McIntosh County, on the Georgia coast, was created from Liberty County by an act of the state legislature in 1793. The county was named for the McIntosh family, who were among the earliest Scottish Highlanders to settle the area three years after the founding of the Georgia colony. The most prominent member of this family was General Lachlan McIntosh, commander of Georgia forces in the Revolutionary War (1775-83) and a primary force in the colony's movement toward independence.
The earliest settlers in the lands that became McIntosh County were Guale Indians, followed by Spanish missionaries from about 1595 to 1686, both on the mainland and on nearby Sapelo Island. The first English presence was established by South Carolina Rangers, who built Fort King George in 1721. The first permanent settlement was a group of Highland Scots from Inverness, who, under the auspices of James Edward Oglethorpe, founded the town Darien in January 1736.
cotton conveyed to the port downthe Altamaha River. During the antebellum period rice and Sea Island cotton plantations made McIntosh County one of the wealthiest sections of the south Atlantic coast. Rice shipments from the local Altamaha delta exceeded 6 million pounds in 1859, the peak year for exports. The leaders in the production of this valuable commodity were Pierce Butler, Jacob Barrett, and Robert B. Rhett. Meanwhile, the county's most prominent citizen of the time, Thomas Spalding of Sapelo Island, established one of the leading plantations of the antebellum South.
McIntosh County was devastated by Union military and naval action during the Civil War (1861-65). Darien, deserted and undefended, was sacked and burned by Union colonel Robert Gould Shaw and his 54th Massachusetts regiment in June 1863, and most of the county's river plantations were destroyed in a series of raids in 1862-64.
During Reconstruction, Tunis G. Campbell, an agent of the Freedmen's Bureau, became McIntosh County's first African American elected official, serving in the Georgia General Assembly as well as in various local positions. During his period of public service, Campbell did much to enhance educational and economic opportunities for McIntosh County's freed slaves.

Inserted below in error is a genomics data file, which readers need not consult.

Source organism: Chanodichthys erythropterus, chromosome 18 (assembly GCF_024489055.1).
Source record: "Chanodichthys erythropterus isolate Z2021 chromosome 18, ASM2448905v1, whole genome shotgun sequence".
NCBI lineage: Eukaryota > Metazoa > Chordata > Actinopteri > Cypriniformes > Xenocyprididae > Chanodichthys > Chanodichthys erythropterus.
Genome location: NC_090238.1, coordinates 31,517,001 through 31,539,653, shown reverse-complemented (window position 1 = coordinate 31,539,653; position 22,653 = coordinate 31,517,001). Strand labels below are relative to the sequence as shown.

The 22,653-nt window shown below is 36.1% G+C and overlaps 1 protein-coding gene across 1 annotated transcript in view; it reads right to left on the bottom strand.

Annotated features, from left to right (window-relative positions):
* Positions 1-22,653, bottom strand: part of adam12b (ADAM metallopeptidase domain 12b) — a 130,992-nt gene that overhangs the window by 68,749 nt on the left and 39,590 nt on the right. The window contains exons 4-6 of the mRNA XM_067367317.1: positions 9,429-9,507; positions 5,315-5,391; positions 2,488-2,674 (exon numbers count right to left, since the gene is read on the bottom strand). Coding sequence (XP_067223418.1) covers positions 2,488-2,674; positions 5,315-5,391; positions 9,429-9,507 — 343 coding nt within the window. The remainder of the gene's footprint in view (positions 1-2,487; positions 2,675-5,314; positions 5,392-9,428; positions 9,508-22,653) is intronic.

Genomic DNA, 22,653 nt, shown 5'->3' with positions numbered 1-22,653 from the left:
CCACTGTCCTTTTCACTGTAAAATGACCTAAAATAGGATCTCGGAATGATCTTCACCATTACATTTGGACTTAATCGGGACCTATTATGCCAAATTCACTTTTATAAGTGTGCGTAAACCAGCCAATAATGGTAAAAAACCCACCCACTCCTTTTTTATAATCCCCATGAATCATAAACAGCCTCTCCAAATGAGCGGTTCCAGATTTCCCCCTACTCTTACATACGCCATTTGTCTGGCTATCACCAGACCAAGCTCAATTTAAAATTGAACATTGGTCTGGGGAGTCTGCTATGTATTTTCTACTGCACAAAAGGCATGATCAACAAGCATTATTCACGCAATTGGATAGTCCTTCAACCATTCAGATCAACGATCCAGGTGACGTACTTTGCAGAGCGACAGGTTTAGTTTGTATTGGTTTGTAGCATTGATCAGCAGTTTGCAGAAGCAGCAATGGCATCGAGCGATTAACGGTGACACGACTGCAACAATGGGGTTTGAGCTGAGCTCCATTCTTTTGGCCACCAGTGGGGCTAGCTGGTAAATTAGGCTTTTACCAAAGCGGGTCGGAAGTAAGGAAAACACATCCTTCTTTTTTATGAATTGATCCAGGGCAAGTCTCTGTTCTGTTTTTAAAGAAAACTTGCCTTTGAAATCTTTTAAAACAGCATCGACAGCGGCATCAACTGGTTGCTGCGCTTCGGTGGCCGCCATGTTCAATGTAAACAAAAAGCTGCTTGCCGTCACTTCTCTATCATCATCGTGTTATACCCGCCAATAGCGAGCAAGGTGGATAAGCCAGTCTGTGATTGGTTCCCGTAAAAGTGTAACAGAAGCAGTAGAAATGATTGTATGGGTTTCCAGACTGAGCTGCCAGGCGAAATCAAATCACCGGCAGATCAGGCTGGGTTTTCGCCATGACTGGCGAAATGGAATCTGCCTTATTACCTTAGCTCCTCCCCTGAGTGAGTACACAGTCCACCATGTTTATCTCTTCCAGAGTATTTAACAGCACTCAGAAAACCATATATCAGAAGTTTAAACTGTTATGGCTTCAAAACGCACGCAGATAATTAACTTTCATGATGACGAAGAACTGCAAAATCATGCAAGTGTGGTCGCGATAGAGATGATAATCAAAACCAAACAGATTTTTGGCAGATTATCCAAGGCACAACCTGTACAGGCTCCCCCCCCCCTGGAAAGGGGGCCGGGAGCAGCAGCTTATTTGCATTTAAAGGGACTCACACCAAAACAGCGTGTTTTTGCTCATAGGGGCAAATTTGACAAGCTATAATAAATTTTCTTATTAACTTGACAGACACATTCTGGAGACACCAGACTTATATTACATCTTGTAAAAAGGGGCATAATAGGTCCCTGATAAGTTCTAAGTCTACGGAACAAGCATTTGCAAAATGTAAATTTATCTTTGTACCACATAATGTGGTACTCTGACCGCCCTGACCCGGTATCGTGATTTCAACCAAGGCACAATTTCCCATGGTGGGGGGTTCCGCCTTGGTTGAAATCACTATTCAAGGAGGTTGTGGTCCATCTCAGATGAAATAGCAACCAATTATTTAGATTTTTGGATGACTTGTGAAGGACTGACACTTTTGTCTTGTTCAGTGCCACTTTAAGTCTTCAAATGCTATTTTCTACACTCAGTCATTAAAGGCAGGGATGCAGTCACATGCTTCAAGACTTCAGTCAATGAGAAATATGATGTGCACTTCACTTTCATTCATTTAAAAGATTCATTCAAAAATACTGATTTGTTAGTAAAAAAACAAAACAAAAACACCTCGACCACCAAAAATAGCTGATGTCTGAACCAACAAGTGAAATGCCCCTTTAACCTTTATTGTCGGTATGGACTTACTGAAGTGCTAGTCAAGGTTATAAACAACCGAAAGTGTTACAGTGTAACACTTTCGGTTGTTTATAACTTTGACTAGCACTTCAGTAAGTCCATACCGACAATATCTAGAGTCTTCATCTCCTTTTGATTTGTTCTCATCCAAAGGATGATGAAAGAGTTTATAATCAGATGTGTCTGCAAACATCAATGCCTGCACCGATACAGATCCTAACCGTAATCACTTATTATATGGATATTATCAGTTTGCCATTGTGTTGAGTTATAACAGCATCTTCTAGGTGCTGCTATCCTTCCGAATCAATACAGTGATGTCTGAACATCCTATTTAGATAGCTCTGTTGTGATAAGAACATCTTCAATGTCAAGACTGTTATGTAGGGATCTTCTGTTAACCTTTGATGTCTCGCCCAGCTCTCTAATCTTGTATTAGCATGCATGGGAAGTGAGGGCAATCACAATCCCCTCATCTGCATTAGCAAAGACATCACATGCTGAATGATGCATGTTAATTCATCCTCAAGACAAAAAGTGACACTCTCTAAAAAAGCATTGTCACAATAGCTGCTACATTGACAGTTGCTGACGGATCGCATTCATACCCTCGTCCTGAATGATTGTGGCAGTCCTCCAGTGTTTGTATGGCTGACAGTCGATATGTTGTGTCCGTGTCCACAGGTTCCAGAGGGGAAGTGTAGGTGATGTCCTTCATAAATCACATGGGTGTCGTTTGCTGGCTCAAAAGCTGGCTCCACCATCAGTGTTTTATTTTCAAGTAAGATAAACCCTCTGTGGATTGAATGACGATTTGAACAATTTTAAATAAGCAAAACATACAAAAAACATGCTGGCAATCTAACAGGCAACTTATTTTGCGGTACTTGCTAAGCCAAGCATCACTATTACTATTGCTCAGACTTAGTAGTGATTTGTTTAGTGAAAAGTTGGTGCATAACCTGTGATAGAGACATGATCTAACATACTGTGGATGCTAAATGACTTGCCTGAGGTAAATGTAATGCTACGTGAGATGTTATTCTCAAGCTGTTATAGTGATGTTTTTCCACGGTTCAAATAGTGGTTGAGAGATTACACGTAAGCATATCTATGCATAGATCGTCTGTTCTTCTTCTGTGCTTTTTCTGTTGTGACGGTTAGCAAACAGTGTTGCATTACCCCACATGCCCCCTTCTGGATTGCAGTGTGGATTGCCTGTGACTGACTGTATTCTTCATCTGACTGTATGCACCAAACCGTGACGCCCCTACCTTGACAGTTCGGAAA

McIntosh County was an international timber market for four decades after the Civil War. The volume of rafts of virgin yellow-pine timber floating down the Altamaha River from the interior of Georgia established Darien as the primary outlet for lumber and timber on the Atlantic coast. Sawmills and loading docks in the county provided employment for hundreds of local black citizens displaced by the war.
Sailing vessels and steamships from Europe, South America, and the Far East loaded cargoes of lumber processed at mills in and around Darien. Later, investments of northern capital further energized the county and led to the construction of a railroad into Darien in 1895. In 1900 an all-time record of more than 112 million board feet of lumber was processed and shipped overseas from McIntosh County.
By shrimp, and crabs. By 1960 McIntosh had one of the largest shrimp-boat fleets on the south Atlantic coast, although the county's population was then only 6,364 residents. About 1975, however, the seafood industry entered a period of steady decline, brought about by rising operating costs and the increasing importation of cheaper foreign shrimp.
During World War II (1941-45) the U.S. Army operated an air training facility with concrete runways, barracks, and support facilities at Harris Neck in a remote section of McIntosh County, for the training of P-40 fighter pilots. The Coast Guard had submarine watch stations on Sapelo and Blackbeard islands. In 1953 the University of Georgia established its Marine Institute on Sapelo Island.
In 1991 Georgia writer Melissa Fay Greene published Praying for Sheetrock, an award-winning book that chronicles the coming of the civil rights movement to McIntosh County in the 1970s.
The county population, according to the 2010 U.S. census, was 14,333, an increase from the 2000 population of 10,847.